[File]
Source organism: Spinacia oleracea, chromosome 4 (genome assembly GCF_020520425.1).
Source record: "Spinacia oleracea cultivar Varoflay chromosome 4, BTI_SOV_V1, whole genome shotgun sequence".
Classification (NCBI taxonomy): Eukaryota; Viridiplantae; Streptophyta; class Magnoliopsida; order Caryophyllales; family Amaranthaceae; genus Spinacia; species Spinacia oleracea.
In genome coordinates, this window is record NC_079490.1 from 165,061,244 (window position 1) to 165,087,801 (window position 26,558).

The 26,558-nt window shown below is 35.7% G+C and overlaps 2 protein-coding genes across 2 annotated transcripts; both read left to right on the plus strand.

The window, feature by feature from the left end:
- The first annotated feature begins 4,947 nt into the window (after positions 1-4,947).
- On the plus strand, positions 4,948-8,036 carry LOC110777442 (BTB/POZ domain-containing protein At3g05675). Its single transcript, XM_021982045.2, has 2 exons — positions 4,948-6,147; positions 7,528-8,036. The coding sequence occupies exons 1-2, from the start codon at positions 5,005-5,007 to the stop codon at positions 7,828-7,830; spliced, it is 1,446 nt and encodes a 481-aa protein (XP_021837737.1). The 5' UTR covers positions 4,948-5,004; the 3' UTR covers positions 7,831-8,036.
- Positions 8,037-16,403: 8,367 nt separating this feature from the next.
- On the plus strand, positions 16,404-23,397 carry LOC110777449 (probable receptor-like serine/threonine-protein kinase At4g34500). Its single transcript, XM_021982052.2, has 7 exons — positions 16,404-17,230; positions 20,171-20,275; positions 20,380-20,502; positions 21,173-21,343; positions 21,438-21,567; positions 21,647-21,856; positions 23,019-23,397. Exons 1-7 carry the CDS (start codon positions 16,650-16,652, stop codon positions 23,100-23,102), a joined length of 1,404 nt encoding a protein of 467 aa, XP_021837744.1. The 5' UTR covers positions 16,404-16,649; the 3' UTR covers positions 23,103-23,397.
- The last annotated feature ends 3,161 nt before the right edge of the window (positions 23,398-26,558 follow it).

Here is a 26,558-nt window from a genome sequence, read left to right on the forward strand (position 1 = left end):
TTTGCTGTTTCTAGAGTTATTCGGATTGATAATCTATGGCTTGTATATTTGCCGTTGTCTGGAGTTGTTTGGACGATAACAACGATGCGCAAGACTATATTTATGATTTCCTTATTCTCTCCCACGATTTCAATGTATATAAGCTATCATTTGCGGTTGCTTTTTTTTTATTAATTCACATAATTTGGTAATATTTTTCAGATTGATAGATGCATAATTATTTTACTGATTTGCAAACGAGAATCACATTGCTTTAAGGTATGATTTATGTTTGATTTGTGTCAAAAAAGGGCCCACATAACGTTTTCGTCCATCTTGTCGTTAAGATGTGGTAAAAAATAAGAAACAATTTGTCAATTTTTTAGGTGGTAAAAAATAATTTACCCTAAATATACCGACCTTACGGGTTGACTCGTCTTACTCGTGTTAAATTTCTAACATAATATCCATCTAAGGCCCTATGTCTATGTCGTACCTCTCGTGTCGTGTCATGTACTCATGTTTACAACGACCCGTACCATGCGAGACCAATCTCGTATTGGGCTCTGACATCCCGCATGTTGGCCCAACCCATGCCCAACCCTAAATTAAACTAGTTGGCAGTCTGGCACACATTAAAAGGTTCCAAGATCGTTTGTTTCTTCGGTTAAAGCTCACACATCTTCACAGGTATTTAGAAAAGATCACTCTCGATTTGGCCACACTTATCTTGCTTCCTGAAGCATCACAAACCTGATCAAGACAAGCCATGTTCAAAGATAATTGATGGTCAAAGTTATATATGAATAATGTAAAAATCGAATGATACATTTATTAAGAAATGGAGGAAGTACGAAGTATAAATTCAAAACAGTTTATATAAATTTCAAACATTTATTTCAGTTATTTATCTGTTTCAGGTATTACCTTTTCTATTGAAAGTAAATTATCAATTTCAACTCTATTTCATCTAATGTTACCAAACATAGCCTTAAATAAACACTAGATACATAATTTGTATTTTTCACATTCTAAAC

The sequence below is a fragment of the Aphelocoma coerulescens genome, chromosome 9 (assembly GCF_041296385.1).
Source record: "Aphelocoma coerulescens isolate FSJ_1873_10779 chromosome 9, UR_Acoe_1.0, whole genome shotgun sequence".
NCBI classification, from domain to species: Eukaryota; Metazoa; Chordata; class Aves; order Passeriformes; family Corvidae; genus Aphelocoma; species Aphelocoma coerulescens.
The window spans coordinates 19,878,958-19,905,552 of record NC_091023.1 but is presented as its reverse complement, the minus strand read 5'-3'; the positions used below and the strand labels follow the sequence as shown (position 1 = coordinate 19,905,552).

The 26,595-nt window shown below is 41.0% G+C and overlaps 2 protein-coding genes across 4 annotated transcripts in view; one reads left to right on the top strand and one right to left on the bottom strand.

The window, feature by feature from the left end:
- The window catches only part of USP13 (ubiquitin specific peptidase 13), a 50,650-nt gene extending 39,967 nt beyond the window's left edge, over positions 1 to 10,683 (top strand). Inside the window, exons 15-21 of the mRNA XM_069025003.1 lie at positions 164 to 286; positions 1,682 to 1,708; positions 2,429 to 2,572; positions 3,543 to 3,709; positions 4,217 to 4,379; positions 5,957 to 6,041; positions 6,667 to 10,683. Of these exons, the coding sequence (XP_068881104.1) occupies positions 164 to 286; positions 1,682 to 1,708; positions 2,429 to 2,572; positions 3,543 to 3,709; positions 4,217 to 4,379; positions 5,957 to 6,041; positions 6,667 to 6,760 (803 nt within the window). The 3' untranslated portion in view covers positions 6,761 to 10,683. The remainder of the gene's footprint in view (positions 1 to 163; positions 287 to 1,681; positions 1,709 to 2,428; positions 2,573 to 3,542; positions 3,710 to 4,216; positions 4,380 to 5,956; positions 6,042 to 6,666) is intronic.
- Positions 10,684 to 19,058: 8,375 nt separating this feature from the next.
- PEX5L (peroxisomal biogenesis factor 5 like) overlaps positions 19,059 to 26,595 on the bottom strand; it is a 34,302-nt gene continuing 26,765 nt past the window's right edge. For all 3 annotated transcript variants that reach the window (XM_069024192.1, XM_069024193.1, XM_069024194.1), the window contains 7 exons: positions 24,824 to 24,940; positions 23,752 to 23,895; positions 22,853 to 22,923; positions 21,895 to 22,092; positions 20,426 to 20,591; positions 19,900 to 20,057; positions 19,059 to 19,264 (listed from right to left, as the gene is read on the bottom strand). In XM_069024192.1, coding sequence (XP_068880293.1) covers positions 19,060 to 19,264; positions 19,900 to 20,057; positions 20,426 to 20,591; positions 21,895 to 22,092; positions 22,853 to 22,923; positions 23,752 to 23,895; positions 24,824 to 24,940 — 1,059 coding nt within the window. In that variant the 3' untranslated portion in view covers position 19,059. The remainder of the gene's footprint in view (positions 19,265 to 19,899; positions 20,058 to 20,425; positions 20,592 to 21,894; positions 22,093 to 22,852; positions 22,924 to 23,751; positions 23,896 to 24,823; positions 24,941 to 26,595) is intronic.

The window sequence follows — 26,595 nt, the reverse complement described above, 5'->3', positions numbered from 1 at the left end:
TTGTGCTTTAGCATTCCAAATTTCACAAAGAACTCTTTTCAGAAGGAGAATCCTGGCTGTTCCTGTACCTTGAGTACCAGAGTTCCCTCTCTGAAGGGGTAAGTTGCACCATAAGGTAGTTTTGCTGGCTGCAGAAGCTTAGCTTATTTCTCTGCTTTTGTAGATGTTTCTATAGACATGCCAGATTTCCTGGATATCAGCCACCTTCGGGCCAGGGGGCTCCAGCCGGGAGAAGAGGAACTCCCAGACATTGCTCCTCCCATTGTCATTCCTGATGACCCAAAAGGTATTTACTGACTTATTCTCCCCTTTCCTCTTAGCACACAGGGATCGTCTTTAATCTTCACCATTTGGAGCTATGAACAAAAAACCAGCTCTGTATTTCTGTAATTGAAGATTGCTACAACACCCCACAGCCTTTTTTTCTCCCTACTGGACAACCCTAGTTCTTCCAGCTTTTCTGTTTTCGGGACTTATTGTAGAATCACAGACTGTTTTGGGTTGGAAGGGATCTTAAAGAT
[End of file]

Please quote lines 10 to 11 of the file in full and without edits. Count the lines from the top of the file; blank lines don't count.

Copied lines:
- On the plus strand, positions 16,404-23,397 carry LOC110777449 (probable receptor-like serine/threonine-protein kinase At4g34500). Its single transcript, XM_021982052.2, has 7 exons — positions 16,404-17,230; positions 20,171-20,275; positions 20,380-20,502; positions 21,173-21,343; positions 21,438-21,567; positions 21,647-21,856; positions 23,019-23,397. Exons 1-7 carry the CDS (start codon positions 16,650-16,652, stop codon positions 23,100-23,102), a joined length of 1,404 nt encoding a protein of 467 aa, XP_021837744.1. The 5' UTR covers positions 16,404-16,649; the 3' UTR covers positions 23,103-23,397.
- The last annotated feature ends 3,161 nt before the right edge of the window (positions 23,398-26,558 follow it).